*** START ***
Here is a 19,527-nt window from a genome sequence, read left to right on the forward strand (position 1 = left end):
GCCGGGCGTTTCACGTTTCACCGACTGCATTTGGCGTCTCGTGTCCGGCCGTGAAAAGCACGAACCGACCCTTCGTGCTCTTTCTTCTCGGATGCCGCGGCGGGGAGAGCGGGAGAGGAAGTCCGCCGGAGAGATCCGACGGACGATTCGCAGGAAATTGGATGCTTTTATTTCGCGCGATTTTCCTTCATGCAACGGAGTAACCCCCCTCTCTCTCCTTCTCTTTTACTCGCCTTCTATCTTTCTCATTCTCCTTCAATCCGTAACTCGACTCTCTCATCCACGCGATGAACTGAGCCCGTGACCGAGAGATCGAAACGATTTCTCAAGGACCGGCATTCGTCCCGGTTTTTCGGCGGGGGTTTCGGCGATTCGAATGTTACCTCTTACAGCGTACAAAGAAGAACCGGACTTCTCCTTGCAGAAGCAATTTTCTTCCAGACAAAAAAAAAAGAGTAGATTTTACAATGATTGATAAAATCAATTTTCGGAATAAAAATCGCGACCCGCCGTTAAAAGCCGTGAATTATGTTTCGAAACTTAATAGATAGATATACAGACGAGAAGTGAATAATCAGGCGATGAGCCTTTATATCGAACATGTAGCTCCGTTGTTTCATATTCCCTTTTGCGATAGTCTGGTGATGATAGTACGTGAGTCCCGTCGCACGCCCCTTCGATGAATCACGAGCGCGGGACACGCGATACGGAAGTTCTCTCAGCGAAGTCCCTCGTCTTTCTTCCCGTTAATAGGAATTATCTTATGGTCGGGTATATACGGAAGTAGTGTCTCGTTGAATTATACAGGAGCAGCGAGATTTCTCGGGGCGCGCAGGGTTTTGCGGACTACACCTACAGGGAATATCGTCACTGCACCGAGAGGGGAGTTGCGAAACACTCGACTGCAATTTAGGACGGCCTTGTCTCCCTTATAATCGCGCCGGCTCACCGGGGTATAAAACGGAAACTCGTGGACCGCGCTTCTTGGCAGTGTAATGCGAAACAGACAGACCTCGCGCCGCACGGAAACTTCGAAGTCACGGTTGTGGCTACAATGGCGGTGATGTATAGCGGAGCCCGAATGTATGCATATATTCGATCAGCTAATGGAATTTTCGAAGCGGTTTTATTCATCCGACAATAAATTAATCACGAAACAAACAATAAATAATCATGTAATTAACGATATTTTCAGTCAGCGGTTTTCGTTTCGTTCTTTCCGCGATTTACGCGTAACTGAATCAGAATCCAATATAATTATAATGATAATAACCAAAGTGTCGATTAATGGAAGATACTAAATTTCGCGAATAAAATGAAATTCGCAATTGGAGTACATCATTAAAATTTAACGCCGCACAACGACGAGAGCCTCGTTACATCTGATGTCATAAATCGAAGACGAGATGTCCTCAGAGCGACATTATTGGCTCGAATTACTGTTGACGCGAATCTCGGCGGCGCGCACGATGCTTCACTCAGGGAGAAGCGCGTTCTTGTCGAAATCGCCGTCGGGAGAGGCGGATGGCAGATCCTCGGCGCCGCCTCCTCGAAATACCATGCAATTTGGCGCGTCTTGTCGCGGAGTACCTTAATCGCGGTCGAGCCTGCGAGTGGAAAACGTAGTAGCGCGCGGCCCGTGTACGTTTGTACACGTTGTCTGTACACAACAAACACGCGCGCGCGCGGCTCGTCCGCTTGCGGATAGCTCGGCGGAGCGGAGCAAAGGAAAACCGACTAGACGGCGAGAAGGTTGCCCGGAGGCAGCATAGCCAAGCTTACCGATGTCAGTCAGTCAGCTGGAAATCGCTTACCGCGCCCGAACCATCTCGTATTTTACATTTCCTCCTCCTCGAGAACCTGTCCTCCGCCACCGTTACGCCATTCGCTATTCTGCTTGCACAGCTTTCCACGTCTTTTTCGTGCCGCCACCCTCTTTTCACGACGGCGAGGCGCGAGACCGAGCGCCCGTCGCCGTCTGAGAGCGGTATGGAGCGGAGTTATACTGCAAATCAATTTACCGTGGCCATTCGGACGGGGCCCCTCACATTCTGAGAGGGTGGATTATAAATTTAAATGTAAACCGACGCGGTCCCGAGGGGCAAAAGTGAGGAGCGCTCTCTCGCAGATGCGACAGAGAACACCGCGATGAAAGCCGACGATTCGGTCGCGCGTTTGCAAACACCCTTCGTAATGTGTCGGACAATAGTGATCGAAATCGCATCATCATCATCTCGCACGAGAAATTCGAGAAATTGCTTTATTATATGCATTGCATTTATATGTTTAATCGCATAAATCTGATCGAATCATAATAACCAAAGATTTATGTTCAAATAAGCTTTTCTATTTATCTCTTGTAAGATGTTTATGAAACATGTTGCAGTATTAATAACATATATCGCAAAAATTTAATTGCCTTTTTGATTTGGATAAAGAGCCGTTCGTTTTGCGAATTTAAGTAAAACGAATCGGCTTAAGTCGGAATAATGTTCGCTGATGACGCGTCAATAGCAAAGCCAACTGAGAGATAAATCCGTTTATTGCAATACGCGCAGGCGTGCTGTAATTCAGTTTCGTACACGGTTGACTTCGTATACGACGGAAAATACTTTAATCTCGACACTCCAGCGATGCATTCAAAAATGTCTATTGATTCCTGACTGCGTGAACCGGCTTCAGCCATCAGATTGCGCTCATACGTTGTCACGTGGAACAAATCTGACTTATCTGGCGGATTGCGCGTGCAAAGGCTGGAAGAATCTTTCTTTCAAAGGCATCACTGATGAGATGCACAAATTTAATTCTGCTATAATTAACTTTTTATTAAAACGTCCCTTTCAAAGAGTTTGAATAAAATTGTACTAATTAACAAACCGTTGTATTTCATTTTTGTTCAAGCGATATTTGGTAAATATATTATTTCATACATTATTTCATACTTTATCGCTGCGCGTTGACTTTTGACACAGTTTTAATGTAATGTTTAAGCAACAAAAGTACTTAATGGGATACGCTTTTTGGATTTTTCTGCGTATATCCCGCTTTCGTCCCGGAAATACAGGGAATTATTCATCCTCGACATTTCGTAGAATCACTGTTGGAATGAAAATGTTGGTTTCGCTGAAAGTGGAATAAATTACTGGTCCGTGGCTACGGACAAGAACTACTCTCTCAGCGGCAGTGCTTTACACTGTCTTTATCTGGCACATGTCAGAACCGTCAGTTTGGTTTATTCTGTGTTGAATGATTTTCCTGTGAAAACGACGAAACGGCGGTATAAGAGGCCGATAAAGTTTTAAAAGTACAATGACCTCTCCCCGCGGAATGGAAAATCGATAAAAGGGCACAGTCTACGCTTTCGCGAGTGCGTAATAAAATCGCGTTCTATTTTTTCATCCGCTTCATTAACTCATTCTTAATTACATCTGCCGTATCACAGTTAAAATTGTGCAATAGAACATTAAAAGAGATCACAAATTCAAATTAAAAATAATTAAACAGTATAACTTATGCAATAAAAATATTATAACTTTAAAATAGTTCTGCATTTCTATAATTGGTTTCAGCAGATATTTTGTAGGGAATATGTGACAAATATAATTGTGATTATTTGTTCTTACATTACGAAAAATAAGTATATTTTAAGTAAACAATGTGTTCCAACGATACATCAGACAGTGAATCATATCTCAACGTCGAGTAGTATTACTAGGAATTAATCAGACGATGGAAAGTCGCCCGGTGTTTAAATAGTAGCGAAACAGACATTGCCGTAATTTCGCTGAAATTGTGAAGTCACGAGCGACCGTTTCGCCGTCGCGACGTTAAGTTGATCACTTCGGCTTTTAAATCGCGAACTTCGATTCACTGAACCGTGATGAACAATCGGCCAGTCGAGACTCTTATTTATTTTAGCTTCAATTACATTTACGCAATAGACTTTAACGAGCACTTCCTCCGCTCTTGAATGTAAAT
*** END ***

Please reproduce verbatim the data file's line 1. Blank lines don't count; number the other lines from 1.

Here is a 19,527-nt window from a genome sequence, read left to right on the forward strand (position 1 = left end):